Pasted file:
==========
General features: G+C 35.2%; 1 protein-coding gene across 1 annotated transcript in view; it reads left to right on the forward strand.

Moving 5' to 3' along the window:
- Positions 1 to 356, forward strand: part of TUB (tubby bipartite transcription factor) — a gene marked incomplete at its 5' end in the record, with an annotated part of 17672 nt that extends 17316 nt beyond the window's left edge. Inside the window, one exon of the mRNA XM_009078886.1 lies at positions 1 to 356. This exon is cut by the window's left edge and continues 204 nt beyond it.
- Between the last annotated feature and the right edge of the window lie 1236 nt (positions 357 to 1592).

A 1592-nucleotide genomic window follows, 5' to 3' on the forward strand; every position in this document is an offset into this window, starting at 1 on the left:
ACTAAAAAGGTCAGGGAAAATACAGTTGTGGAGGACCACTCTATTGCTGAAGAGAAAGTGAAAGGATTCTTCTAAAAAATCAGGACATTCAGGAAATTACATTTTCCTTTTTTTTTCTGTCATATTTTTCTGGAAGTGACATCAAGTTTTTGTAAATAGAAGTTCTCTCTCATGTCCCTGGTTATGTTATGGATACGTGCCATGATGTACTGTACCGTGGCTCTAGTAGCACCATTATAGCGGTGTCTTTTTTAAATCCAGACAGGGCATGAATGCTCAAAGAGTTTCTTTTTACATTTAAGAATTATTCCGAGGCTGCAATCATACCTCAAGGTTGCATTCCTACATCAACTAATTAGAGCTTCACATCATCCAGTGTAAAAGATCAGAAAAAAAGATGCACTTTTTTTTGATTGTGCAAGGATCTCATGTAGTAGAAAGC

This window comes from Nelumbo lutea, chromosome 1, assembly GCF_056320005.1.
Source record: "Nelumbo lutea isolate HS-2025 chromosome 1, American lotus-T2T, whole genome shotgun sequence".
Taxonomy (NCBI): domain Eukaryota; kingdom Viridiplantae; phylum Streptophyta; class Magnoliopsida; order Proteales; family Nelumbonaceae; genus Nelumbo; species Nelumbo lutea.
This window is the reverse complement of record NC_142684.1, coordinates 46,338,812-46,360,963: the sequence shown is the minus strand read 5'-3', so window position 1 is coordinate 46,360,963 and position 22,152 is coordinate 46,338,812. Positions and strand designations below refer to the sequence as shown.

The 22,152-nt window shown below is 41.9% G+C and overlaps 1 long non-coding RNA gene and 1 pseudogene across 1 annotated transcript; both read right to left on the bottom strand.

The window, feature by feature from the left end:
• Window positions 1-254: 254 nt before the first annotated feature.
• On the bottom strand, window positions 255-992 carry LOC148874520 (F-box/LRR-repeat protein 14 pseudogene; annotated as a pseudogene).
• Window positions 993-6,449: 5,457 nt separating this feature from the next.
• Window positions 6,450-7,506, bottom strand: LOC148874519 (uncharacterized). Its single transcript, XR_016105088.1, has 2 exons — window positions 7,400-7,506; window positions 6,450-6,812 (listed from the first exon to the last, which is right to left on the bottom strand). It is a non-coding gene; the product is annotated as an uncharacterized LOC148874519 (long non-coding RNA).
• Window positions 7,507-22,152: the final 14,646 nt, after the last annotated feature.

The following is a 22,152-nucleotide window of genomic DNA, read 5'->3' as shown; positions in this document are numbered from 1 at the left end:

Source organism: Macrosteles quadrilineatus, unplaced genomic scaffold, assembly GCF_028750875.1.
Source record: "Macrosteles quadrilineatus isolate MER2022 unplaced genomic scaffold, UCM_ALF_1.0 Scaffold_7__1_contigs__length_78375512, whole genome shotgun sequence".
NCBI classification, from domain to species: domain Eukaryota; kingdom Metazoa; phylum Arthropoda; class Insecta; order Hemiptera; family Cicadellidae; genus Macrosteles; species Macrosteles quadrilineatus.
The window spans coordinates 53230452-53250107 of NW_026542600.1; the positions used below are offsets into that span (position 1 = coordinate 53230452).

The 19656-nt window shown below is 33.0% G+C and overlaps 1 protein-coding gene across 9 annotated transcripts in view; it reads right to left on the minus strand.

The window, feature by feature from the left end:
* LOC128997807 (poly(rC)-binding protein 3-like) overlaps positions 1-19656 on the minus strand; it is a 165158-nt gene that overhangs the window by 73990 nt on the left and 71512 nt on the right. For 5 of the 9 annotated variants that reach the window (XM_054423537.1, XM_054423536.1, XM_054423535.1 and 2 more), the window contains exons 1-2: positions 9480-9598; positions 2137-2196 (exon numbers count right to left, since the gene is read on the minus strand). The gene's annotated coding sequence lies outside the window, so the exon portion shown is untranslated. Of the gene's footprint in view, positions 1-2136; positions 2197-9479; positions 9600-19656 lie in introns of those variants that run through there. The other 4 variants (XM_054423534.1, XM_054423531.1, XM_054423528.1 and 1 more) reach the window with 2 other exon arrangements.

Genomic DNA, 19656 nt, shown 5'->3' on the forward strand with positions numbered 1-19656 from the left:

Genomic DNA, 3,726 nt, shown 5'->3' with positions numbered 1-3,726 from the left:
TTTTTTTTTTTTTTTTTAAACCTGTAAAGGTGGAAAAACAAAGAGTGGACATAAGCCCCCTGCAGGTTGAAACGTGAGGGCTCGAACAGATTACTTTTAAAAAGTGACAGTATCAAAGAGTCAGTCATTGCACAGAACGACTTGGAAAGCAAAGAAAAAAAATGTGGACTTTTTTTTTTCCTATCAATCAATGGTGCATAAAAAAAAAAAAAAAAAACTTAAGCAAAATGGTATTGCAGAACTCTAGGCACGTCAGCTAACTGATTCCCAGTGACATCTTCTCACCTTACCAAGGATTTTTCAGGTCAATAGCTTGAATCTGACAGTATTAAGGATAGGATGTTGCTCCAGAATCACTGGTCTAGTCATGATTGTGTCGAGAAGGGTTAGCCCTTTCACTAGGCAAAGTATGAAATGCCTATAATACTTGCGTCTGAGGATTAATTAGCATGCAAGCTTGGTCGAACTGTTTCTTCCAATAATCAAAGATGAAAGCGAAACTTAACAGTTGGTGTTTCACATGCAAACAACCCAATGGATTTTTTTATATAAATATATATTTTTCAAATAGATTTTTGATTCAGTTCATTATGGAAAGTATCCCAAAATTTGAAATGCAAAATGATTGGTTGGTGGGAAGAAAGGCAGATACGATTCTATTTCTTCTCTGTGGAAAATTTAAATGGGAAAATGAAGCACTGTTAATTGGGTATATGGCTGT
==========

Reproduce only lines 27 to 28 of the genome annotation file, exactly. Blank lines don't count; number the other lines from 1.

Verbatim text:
Genomic DNA, 3,726 nt, shown 5'->3' with positions numbered 1-3,726 from the left:
TTTTTTTTTTTTTTTTTAAACCTGTAAAGGTGGAAAAACAAAGAGTGGACATAAGCCCCCTGCAGGTTGAAACGTGAGGGCTCGAACAGATTACTTTTAAAAAGTGACAGTATCAAAGAGTCAGTCATTGCACAGAACGACTTGGAAAGCAAAGAAAAAAAATGTGGACTTTTTTTTTTCCTATCAATCAATGGTGCATAAAAAAAAAAAAAAAAAACTTAAGCAAAATGGTATTGCAGAACTCTAGGCACGTCAGCTAACTGATTCCCAGTGACATCTTCTCACCTTACCAAGGATTTTTCAGGTCAATAGCTTGAATCTGACAGTATTAAGGATAGGATGTTGCTCCAGAATCACTGGTCTAGTCATGATTGTGTCGAGAAGGGTTAGCCCTTTCACTAGGCAAAGTATGAAATGCCTATAATACTTGCGTCTGAGGATTAATTAGCATGCAAGCTTGGTCGAACTGTTTCTTCCAATAATCAAAGATGAAAGCGAAACTTAACAGTTGGTGTTTCACATGCAAACAACCCAATGGATTTTTTTATATAAATATATATTTTTCAAATAGATTTTTGATTCAGTTCATTATGGAAAGTATCCCAAAATTTGAAATGCAAAATGATTGGTTGGTGGGAAGAAAGGCAGATACGATTCTATTTCTTCTCTGTGGAAAATTTAAATGGGAAAATGAAGCACTGTTAATTGGGTATATGGCTGT